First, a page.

Rep. Jennifer Webb has a seven-point lead over her Republican challenger this year for House District 69.
In a St. Pete Polls survey, Webb leads her opponent, Linda Chaney, with 48% of the vote compared to just 41% for Chaney.
That’s one point higher than Webb’s first election win two years ago when she bested Republican Ray Blacklidge by six points in the district.
The district, which covers parts of Pinellas County including Gulfport, west St. Pete and the southern Gulf beaches, has a razor thin edge for Democrats, with 35.6% of all registered voters Democrats and 35.3% Republicans.
However, Republicans hold an also razor thin lead in active voters with 38.3% of all registered Republicans having voted at least once in the last four years compared to just 37.8% for Democrats. The difference negates any small lead Democrats hold in overall registration.
Since the 2016 election, when Webb lost to then incumbent Rep. Kathleen Peters, Democrats added voters, while Republicans lost voters in the district.
Webb’s lead is particularly striking when considering outcomes in the 2018 election for Governor within the district. Democrat Andrew Gillum led now Gov. Ron DeSantis by just two points in the district.
But, former Vice President Joe Biden leads the district by the same amount Webb leads Chaney, though with fewer undecided voters. About 52% of those surveyed support Biden while only 44% support President Donald Trump. Only 3% of surveyed voters said they were undecided. Meanwhile, 11% of HD 69 voters are undecided in the Webb/Chaney matchup.
Webb leads among voters within her own party more than Chaney leads among Republican voters, with 74.5% of Democrats polled saying they plan to vote for Webb and only 68.5% of registered Republicans saying they plan to vote for Chaney.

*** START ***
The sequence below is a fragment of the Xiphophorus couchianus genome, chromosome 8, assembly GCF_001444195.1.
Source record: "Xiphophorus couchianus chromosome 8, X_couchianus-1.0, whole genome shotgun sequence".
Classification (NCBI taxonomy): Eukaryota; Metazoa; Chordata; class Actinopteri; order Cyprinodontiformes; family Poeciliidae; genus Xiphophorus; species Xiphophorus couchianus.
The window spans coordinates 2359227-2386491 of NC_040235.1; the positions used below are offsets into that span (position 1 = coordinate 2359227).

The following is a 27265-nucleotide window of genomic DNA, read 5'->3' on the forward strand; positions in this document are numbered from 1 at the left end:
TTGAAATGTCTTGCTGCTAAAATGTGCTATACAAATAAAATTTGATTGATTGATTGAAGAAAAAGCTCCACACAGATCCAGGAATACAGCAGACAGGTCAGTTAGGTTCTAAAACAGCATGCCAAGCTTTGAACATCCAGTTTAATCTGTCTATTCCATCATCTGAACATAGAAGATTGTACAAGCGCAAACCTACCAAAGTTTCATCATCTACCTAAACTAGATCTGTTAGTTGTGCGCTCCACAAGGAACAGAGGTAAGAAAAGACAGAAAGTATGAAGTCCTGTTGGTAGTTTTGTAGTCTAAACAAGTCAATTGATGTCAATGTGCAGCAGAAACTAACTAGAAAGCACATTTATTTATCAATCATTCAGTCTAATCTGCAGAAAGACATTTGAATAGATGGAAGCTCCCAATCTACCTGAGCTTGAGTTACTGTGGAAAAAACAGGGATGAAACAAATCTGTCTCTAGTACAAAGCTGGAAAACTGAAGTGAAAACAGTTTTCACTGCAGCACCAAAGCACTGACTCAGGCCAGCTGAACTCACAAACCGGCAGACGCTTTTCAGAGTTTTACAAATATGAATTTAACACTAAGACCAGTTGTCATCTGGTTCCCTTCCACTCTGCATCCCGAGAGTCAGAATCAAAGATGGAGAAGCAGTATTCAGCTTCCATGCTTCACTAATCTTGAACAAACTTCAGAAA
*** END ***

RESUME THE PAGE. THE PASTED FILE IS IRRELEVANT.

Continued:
Webb also leads among independent voters, 51% to 36%.
Webb leads in every single racial demographic except for Asian or Pacific Islanders, where the two candidates are even at 33%. However, only nine polled voters fell into that demographic, making it statistically insignificant.
The two were the closest among White voters with Webb claiming more than 46% support compared to 43.5% for Chaney. Of the poll’s 658 likely voters surveyed, 577 were White.
Webb led by an overwhelming 84% to 16% among Black voters, though only 19 were surveyed. While the poll was overwhelmingly White, that mirrors racial demographics in the district where nearly 84% of all registered voters are White.
Webb’s lead, which falls well outside the poll’s 4% margin of error, could be at least in part due to her overwhelming fundraising lead in the race. Webb has raised nearly $194,000 as of Aug. 21, the most recent totals reported to the Florida Division of Elections. Chaney, meanwhile, has raised less than $18,000.
While that lead could be explained by Chaney’s comparatively late entrance into the race — she only entered the race in mid-April —Chaney hasn’t raised more than $5,600 in any fundraising period. Webb has had several five-digit fundraising periods. She’s also claimed more than $25,000 worth of in-kind contributions, mostly from the Florida Democratic Party.